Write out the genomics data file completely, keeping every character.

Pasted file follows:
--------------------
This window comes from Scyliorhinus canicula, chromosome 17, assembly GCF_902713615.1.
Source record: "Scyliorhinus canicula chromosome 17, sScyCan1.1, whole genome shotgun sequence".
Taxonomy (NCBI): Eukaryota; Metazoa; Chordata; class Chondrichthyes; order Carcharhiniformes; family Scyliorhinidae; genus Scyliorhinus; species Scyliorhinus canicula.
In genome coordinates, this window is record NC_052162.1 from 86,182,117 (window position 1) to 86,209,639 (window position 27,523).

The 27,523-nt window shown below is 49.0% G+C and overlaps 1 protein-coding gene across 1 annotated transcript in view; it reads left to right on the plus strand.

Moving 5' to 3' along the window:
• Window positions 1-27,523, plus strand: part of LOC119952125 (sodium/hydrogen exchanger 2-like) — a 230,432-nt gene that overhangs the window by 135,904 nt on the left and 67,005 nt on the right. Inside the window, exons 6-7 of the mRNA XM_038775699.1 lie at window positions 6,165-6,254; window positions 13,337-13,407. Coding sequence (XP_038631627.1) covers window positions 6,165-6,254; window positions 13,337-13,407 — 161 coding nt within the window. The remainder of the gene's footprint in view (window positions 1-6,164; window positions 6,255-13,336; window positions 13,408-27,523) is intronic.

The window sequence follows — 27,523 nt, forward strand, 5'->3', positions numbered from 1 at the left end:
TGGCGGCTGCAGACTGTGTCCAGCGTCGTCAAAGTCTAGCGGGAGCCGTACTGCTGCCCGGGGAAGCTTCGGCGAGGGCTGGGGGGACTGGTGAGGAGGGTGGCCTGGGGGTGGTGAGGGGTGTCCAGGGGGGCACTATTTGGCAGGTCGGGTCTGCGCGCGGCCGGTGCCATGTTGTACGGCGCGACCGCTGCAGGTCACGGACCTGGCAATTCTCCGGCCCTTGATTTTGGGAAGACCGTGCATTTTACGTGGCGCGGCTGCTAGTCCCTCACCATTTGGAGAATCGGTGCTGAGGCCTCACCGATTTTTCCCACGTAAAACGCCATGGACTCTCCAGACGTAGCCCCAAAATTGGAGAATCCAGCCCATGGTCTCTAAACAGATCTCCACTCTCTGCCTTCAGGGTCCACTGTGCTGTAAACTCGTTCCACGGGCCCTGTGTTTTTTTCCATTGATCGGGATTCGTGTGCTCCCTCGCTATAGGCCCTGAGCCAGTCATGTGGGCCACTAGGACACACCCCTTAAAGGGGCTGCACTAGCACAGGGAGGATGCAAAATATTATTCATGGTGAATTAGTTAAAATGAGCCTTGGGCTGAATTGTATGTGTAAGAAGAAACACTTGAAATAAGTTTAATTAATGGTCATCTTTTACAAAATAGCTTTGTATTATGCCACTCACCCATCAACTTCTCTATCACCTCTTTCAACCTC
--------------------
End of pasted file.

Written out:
This window comes from Scyliorhinus canicula, chromosome 17, assembly GCF_902713615.1.
Source record: "Scyliorhinus canicula chromosome 17, sScyCan1.1, whole genome shotgun sequence".
Taxonomy (NCBI): Eukaryota; Metazoa; Chordata; class Chondrichthyes; order Carcharhiniformes; family Scyliorhinidae; genus Scyliorhinus; species Scyliorhinus canicula.
In genome coordinates, this window is record NC_052162.1 from 86,182,117 (window position 1) to 86,209,639 (window position 27,523).

The 27,523-nt window shown below is 49.0% G+C and overlaps 1 protein-coding gene across 1 annotated transcript in view; it reads left to right on the plus strand.

Moving 5' to 3' along the window:
• Window positions 1-27,523, plus strand: part of LOC119952125 (sodium/hydrogen exchanger 2-like) — a 230,432-nt gene that overhangs the window by 135,904 nt on the left and 67,005 nt on the right. Inside the window, exons 6-7 of the mRNA XM_038775699.1 lie at window positions 6,165-6,254; window positions 13,337-13,407. Coding sequence (XP_038631627.1) covers window positions 6,165-6,254; window positions 13,337-13,407 — 161 coding nt within the window. The remainder of the gene's footprint in view (window positions 1-6,164; window positions 6,255-13,336; window positions 13,408-27,523) is intronic.

The window sequence follows — 27,523 nt, forward strand, 5'->3', positions numbered from 1 at the left end:
TGGCGGCTGCAGACTGTGTCCAGCGTCGTCAAAGTCTAGCGGGAGCCGTACTGCTGCCCGGGGAAGCTTCGGCGAGGGCTGGGGGGACTGGTGAGGAGGGTGGCCTGGGGGTGGTGAGGGGTGTCCAGGGGGGCACTATTTGGCAGGTCGGGTCTGCGCGCGGCCGGTGCCATGTTGTACGGCGCGACCGCTGCAGGTCACGGACCTGGCAATTCTCCGGCCCTTGATTTTGGGAAGACCGTGCATTTTACGTGGCGCGGCTGCTAGTCCCTCACCATTTGGAGAATCGGTGCTGAGGCCTCACCGATTTTTCCCACGTAAAACGCCATGGACTCTCCAGACGTAGCCCCAAAATTGGAGAATCCAGCCCATGGTCTCTAAACAGATCTCCACTCTCTGCCTTCAGGGTCCACTGTGCTGTAAACTCGTTCCACGGGCCCTGTGTTTTTTTCCATTGATCGGGATTCGTGTGCTCCCTCGCTATAGGCCCTGAGCCAGTCATGTGGGCCACTAGGACACACCCCTTAAAGGGGCTGCACTAGCACAGGGAGGATGCAAAATATTATTCATGGTGAATTAGTTAAAATGAGCCTTGGGCTGAATTGTATGTGTAAGAAGAAACACTTGAAATAAGTTTAATTAATGGTCATCTTTTACAAAATAGCTTTGTATTATGCCACTCACCCATCAACTTCTCTATCACCTCTTTCAACCTC